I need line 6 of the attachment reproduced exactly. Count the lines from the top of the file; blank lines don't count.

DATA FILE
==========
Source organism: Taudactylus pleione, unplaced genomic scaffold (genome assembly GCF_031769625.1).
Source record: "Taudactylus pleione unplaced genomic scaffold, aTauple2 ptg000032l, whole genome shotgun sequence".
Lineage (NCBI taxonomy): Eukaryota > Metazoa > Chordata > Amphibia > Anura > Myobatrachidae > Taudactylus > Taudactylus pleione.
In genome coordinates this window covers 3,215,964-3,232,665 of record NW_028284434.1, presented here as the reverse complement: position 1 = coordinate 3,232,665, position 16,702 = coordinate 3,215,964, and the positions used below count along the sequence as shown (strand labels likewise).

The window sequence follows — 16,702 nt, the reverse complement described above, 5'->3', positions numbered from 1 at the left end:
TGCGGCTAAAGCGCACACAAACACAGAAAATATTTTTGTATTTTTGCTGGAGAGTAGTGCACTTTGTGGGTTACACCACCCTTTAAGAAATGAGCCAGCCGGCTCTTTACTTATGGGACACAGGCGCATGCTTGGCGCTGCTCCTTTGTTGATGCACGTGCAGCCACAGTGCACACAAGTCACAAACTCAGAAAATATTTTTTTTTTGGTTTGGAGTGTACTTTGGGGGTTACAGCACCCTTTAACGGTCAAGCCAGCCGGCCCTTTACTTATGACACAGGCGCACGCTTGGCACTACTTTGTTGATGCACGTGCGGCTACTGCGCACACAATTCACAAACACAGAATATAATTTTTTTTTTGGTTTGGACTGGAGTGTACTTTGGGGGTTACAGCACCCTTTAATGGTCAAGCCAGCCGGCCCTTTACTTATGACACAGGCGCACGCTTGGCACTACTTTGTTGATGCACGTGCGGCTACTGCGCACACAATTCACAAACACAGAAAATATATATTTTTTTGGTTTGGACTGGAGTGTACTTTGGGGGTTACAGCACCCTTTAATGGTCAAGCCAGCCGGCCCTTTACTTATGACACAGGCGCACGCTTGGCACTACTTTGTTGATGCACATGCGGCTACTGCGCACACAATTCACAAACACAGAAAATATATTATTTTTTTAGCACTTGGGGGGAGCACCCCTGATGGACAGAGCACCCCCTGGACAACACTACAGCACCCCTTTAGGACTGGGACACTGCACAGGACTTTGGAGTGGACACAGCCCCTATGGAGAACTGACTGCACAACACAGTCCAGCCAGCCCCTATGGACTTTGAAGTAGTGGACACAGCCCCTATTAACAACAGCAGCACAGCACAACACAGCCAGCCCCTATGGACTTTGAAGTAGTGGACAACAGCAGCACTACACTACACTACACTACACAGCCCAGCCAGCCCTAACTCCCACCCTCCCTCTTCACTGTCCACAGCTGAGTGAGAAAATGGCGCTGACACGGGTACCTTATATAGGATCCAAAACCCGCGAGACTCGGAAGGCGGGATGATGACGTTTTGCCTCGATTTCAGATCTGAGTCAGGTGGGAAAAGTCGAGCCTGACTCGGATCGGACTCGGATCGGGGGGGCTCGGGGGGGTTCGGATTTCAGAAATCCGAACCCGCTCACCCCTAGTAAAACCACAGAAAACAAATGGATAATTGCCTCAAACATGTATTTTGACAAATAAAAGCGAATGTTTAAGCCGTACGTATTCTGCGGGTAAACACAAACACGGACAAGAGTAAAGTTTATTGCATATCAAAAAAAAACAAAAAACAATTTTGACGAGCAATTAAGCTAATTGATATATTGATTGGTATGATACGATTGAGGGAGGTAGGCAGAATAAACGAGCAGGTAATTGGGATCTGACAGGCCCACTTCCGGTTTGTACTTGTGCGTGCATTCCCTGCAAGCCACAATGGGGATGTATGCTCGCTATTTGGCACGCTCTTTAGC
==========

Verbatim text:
TGCGGCTAAAGCGCACACAAACACAGAAAATATTTTTGTATTTTTGCTGGAGAGTAGTGCACTTTGTGGGTTACACCACCCTTTAAGAAATGAGCCAGCCGGCTCTTTACTTATGGGACACAGGCGCATGCTTGGCGCTGCTCCTTTGTTGATGCACGTGCAGCCACAGTGCACACAAGTCACAAACTCAGAAAATATTTTTTTTTTGGTTTGGAGTGTACTTTGGGGGTTACAGCACCCTTTAACGGTCAAGCCAGCCGGCCCTTTACTTATGACACAGGCGCACGCTTGGCACTACTTTGTTGATGCACGTGCGGCTACTGCGCACACAATTCACAAACACAGAATATAATTTTTTTTTTGGTTTGGACTGGAGTGTACTTTGGGGGTTACAGCACCCTTTAATGGTCAAGCCAGCCGGCCCTTTACTTATGACACAGGCGCACGCTTGGCACTACTTTGTTGATGCACGTGCGGCTACTGCGCACACAATTCACAAACACAGAAAATATATATTTTTTTGGTTTGGACTGGAGTGTACTTTGGGGGTTACAGCACCCTTTAATGGTCAAGCCAGCCGGCCCTTTACTTATGACACAGGCGCACGCTTGGCACTACTTTGTTGATGCACATGCGGCTACTGCGCACACAATTCACAAACACAGAAAATATATTATTTTTTTAGCACTTGGGGGGAGCACCCCTGATGGACAGAGCACCCCCTGGACAACACTACAGCACCCCTTTAGGACTGGGACACTGCACAGGACTTTGGAGTGGACACAGCCCCTATGGAGAACTGACTGCACAACACAGTCCAGCCAGCCCCTATGGACTTTGAAGTAGTGGACACAGCCCCTATTAACAACAGCAGCACAGCACAACACAGCCAGCCCCTATGGACTTTGAAGTAGTGGACAACAGCAGCACTACACTACACTACACTACACAGCCCAGCCAGCCCTAACTCCCACCCTCCCTCTTCACTGTCCACAGCTGAGTGAGAAAATGGCGCTGACACGGGTACCTTATATAGGATCCAAAACCCGCGAGACTCGGAAGGCGGGATGATGACGTTTTGCCTCGATTTCAGATCTGAGTCAGGTGGGAAAAGTCGAGCCTGACTCGGATCGGACTCGGATCGGGGGGGCTCGGGGGGGTTCGGATTTCAGAAATCCGAACCCGCTCACCCCTAGTAAAACCACAGAAAACAAATGGATAATTGCCTCAAACATGTATTTTGACAAATAAAAGCGAATGTTTAAGCCGTACGTATTCTGCGGGTAAACACAAACACGGACAAGAGTAAAGTTTATTGCATATCAAAAAAAAACAAAAAACAATTTTGACGAGCAATTAAGCTAATTGATATATTGATTGGTATGATACGATTGAGGGAGGTAGGCAGAATAAACGAGCAGGTAATTGGGATCTGACAGGCCCACTTCCGGTTTGTACTTGTGCGTGCATTCCCTGCAAGCCACAATGGGGATGTATGCTCGCTATTTGGCACGCTCTTTAGC